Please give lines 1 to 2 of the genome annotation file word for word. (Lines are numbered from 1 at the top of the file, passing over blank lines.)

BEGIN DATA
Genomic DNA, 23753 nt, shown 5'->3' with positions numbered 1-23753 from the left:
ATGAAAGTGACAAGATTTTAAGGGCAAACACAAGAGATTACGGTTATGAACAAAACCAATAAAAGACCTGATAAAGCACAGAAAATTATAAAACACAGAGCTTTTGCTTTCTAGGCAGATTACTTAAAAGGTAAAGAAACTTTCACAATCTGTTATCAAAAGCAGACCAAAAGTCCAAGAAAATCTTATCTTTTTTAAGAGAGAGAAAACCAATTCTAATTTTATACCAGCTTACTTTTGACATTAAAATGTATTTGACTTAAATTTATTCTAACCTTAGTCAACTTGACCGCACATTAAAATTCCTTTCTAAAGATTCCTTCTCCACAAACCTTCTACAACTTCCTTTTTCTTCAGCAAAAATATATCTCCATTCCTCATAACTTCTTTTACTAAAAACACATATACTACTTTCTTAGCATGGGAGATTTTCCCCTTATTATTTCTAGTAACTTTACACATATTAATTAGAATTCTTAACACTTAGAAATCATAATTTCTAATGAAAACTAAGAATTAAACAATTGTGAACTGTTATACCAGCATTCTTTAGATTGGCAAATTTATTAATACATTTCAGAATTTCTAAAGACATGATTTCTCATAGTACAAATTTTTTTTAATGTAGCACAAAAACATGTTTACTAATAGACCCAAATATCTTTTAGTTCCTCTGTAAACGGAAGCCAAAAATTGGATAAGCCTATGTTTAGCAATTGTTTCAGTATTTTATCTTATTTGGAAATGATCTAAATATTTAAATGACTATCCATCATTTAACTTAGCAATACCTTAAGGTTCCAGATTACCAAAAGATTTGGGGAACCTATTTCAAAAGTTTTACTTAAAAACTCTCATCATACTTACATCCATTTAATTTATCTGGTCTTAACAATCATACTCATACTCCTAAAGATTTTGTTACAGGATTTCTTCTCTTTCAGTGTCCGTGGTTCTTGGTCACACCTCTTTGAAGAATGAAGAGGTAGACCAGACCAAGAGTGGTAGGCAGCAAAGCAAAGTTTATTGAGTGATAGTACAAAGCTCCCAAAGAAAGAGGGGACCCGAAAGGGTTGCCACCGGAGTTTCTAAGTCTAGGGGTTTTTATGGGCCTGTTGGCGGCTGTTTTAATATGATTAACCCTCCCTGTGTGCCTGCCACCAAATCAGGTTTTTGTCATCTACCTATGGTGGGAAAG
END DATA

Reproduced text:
Genomic DNA, 23753 nt, shown 5'->3' with positions numbered 1-23753 from the left:
ATGAAAGTGACAAGATTTTAAGGGCAAACACAAGAGATTACGGTTATGAACAAAACCAATAAAAGACCTGATAAAGCACAGAAAATTATAAAACACAGAGCTTTTGCTTTCTAGGCAGATTACTTAAAAGGTAAAGAAACTTTCACAATCTGTTATCAAAAGCAGACCAAAAGTCCAAGAAAATCTTATCTTTTTTAAGAGAGAGAAAACCAATTCTAATTTTATACCAGCTTACTTTTGACATTAAAATGTATTTGACTTAAATTTATTCTAACCTTAGTCAACTTGACCGCACATTAAAATTCCTTTCTAAAGATTCCTTCTCCACAAACCTTCTACAACTTCCTTTTTCTTCAGCAAAAATATATCTCCATTCCTCATAACTTCTTTTACTAAAAACACATATACTACTTTCTTAGCATGGGAGATTTTCCCCTTATTATTTCTAGTAACTTTACACATATTAATTAGAATTCTTAACACTTAGAAATCATAATTTCTAATGAAAACTAAGAATTAAACAATTGTGAACTGTTATACCAGCATTCTTTAGATTGGCAAATTTATTAATACATTTCAGAATTTCTAAAGACATGATTTCTCATAGTACAAATTTTTTTTAATGTAGCACAAAAACATGTTTACTAATAGACCCAAATATCTTTTAGTTCCTCTGTAAACGGAAGCCAAAAATTGGATAAGCCTATGTTTAGCAATTGTTTCAGTATTTTATCTTATTTGGAAATGATCTAAATATTTAAATGACTATCCATCATTTAACTTAGCAATACCTTAAGGTTCCAGATTACCAAAAGATTTGGGGAACCTATTTCAAAAGTTTTACTTAAAAACTCTCATCATACTTACATCCATTTAATTTATCTGGTCTTAACAATCATACTCATACTCCTAAAGATTTTGTTACAGGATTTCTTCTCTTTCAGTGTCCGTGGTTCTTGGTCACACCTCTTTGAAGAATGAAGAGGTAGACCAGACCAAGAGTGGTAGGCAGCAAAGCAAAGTTTATTGAGTGATAGTACAAAGCTCCCAAAGAAAGAGGGGACCCGAAAGGGTTGCCACCGGAGTTTCTAAGTCTAGGGGTTTTTATGGGCCTGTTGGCGGCTGTTTTAATATGATTAACCCTCCCTGTGTGCCTGCCACCAAATCAGGTTTTTGTCATCTACCTATGGTGGGAAAG